The part of Woolf’s essay which struck me the most was her description of how we should approach a book without prejudice, without preconceptions in order to fully appreciate its author and its story. The idea that books can take you to a different world is one which is everywhere, yet Woolf distils the significance and magic of the experience into a few pages. Her understanding of the need for readers of all sorts leads you to conclude that there is no room for snobbery when reading; each reader and the books they love inhabit different worlds, and our world needs more readers who are willing to explore outside of their own experiences. In a time of great turmoil I think that this is something we should all be thinking about – read books that challenge you, that make you see things from a different view. Just because it isn’t your lived experience it doesn’t make these stories less valid or of interest, it makes them more important than ever.

At the moment I’m reading Real Men Knit, which is a recent Own Voices romance novel. I’ve been trying to read more Own Voices romance as the characters are so well written and it’s so rewarding to see strong women of colour as their own heroines and breaking stereotypes! I think that when Woolf asks us to open our minds to let in new ideas and views she touches on the power of books as agents of change, change which I’m excited to read about.


Elen Jones, Editorial Director

A lot has changed since Woolf wrote How Should One Read a Book? and a lot has changed since we decided to publish it, but it feels like it could have been written yesterday in response to what we’re living through now, and I think I understand Woolf’s meaning a bit better because of it. I think the main reason Woolf wants to empower the reader is that if we don’t decide for ourselves what’s good, what’s not, whose opinions, experiences and stories matter, then someone else will decide for us; Sheila also picks up on this in her brilliant introduction. We have the power to choose whose voices get heard, and we should take that responsibility seriously ‘and if by our means books were to become stronger, richer and more varied, that would be an end worth reaching.’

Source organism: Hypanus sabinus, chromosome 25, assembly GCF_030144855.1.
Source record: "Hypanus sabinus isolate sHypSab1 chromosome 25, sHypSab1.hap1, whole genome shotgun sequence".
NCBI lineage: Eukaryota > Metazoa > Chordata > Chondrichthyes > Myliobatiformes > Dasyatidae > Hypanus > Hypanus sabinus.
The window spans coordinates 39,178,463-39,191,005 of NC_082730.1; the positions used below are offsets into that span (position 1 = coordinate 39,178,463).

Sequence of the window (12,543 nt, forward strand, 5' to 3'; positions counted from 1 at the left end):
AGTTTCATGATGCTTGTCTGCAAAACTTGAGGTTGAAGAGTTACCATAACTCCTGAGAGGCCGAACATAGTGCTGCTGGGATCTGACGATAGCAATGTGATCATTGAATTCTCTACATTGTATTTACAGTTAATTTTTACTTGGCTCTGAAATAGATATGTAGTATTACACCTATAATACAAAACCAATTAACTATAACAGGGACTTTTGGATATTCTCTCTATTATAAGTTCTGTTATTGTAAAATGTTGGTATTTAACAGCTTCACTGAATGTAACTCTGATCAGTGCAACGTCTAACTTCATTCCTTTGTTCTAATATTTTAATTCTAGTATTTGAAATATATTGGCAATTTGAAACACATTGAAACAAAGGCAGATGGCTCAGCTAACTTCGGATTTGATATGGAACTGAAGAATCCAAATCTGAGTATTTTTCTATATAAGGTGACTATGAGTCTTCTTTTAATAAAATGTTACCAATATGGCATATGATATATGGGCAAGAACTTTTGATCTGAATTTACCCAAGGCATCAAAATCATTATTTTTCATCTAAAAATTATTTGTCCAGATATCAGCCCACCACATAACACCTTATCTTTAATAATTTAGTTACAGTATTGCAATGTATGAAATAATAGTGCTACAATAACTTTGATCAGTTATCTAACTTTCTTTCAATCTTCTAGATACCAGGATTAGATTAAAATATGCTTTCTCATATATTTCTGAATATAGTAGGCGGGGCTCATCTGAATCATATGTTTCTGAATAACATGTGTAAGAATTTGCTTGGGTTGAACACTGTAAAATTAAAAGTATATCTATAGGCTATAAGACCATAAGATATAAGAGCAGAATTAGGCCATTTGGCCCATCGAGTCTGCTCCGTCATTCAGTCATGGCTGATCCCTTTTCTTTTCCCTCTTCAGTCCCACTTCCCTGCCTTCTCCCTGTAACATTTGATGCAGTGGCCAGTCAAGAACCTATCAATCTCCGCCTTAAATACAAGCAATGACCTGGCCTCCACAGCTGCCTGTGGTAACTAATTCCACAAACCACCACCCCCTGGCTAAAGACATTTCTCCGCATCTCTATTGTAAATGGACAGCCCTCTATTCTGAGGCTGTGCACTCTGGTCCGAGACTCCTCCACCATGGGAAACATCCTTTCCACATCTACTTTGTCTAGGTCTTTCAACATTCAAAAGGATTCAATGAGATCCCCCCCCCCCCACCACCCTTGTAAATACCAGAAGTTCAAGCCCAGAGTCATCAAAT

I have a few books on the go at the moment, but I’m really absorbed in The Body Keeps the Score, it’s utterly fascinating how the brain and body respond to trauma. I’m also reading about Lee Krasner, who was so much more than just Jackson Pollock’s wife.


Aliona Ladus, Rights Manager

Having Virginia Woolf’s essay on my desk sparkled a lot of humorous comments in my household. The paradox of reading a book on the ways to do it – is one supposed to read the book twice, once to learn how and second time to read it properly? If you manage to read the book the first time, did you need to read it? The conversations lead to the conclusion that it is important to pose this question more often, perhaps every time you pick up a book.